|Nick Serrone, Amanda Pred, Cassandra Pangelinan, Eric Asakawa, Lydia |
Fleming, Erik Montague, and Calvin Lieurance
By Tina Arth
In many ways, I missed the eighties: job, spouse, kid, dog, left me culturally limited to Stephen Spielberg, George Lucas, Jim Henson and Mr. Rogers. The original Footloose wasn’t even a blip on my personal radar, and I went into the Broadway Rose production of the musical version with no more than the vague awareness that “7 Degree of Kevin Bacon” had been a thing. Peggy Taphorn’s director’s note informed me that, in her opinion, “…it has a great story! It’s not just a simple story about a ban on dancing and a rebel with a cause…” I’ve got to disagree – from a story standpoint, that’s exactly what it is, in most part aimed with laser focus at the sophistication of a 13-year-old. HOWEVER – that just doesn’t matter. From the moment that Kayla Dixon sang the first notes of “Footloose” it was clear that this show was going to be spectacular, and by the time Eric Asakawa started dancing I was mesmerized by the energy, athleticism, and artistry of the amazing cast. The credits mention screenplay and stage adaptation, but for this show, more than any other I remember, all credit should go to the folks who wrote the music, the music director and band, Taphorn’s choreography, and a stage full of singing, dancing dynamos.
Condensed version for those of you who share my cluelessness about the show: Ethel McCormack’s husband has walked out, leaving Ethel and teen son Ren without enough money to stay in Chicago – they are forced to move in with Ethel’s sister and brother-in-law in a fictional hick town called Bomont where the sidewalks are rolled up at 6 PM. Worse yet, a tragic accident several years ago prompted the town council to ban all dancing. Ren is truly a fish out of water in Bomont, and his progress toward fitting in isn’t helped when he pays too much attention to Ariel Moore, the minister’s daughter and girlfriend of local bad boy Chuck Cranston. Ren is befriended by terminally shy Willard, who has a weirdly one-way relationship with Rusty – he never talks, she never stops talking. Chuck hits Ariel, Chuck hits Ren, Ren’s plea to the town council to bring back dancing is denied, Ren and Reverend Moore have a moment, dancing ban is lifted, The Big Dance.
Where do I start on this production? I mentioned Kayla Dixon (Rusty) grabbing me with the opening number, but not how the power built as the voices of Cassandra Pangelinan (Urleen) and Amanda Pred (Wendy Jo) kicked in. This trio repeated their magic with “Somebody’s Eyes,” and when Malia Tippets (Ariel) joins them in “Holding Out For A Hero” the quartet literally stops the show with their singing, dancing dynamism. While Tippets is a superb singer and dancer, her real strength is the authenticity of her performance as a teenage girl torn between the need to rebel and reject her father’s domination and the equally powerful need to capture his attention and approval.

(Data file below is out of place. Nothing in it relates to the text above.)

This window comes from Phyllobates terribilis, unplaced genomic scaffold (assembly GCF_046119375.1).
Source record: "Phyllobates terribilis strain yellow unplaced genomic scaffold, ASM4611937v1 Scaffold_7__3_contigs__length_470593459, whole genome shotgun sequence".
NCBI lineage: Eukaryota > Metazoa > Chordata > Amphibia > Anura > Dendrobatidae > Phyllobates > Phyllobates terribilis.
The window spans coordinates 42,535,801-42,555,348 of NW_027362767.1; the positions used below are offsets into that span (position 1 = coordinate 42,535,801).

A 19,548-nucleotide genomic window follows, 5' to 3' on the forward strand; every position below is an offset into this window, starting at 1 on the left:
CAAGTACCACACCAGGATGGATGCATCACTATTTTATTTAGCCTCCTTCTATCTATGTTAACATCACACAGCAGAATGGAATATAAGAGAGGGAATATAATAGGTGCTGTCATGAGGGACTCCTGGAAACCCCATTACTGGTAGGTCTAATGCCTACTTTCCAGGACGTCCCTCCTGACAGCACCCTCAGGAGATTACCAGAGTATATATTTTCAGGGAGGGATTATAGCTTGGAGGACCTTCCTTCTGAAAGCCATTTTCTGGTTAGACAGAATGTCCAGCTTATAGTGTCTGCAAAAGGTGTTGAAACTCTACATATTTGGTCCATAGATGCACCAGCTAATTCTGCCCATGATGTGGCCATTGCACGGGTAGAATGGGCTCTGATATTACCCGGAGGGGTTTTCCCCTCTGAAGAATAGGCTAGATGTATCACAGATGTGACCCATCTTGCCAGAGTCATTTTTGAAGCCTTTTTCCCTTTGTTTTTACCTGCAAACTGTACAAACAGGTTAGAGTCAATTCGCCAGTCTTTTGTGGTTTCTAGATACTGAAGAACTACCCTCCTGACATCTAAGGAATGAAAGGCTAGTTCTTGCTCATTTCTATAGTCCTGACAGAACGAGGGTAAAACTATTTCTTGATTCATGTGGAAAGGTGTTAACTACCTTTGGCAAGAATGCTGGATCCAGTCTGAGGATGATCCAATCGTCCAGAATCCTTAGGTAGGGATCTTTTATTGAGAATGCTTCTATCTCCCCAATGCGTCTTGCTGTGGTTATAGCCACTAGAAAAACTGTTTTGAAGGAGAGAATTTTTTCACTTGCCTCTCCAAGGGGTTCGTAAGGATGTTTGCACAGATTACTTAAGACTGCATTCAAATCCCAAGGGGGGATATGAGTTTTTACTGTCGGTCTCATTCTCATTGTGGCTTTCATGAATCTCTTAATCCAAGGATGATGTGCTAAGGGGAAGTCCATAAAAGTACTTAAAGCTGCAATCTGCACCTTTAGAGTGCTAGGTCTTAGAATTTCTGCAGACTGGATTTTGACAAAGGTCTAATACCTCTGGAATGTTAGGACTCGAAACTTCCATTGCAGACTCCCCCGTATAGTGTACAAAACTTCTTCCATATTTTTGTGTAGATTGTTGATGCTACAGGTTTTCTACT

I suspect that few Footloose directors have had the good fortune to land a trained opera singer who also has a background in competitive gymnastics – Eric Asakawa was simply born to play Ren McCormack. He moonwalks, does backflips, even vaults over other performers with flawless form that takes the breath away and moves his dancing off the charts. It’s nothing short of miraculous that he can sing at the same time, and by the end of I Can’t Stand Still he owns the audience.
Chrissy Kelly-Pettit is moving and honest as Ariel’s mother Vi, who unflinchingly tries to defend her daughter from Reverend Moore’s heavy handed parenting, and the trio of Kelly-Pettit, Tippets, and Ali Bell (Ethel McCormack) give the show a whole new dimension with their timely Learning To Be Silent. Bruce Blanchard’s Reverend Moore captures the role’s essential duality – both rigid preacher and loving dad, trying to do the right thing for his family and his flock and setting us up nicely for his final conversion. Calvin Lieurance is appropriately awkward and tongue-tied as the clumsy, shy Willard Hewitt – then steals the limelight with his dazzling footwork in Mama Says.
The band, sometimes invisible in Broadway Rose productions, is completely integrated into the staging. Music Director Mak Kastelic and Conductor Alan D. Lytle are clearly going after the feel of an eighties rock band, with volume to match, but the sound is nicely modulated when the material demands a softer touch. Costume Designer Allison Dawe has done an admirable job of capturing an eighties feel without succumbing to the temptation to parody the worst excesses if the decade’s fashions.
Footloose sold out before opening night, so there’s little chance of scoring tickets for this powerhouse production. However, Broadway Rose has just announced its next season – given the consistent quality of musical theater coming from this amazing company, it’s pretty safe to buy tickets now for anything you might want to see in the next year – don’t wait for the reviews!
Footloose is playing at Broadway Rose’s New Stage, 12850 SW Grant Avenue, Tigard through Sunday, September 1.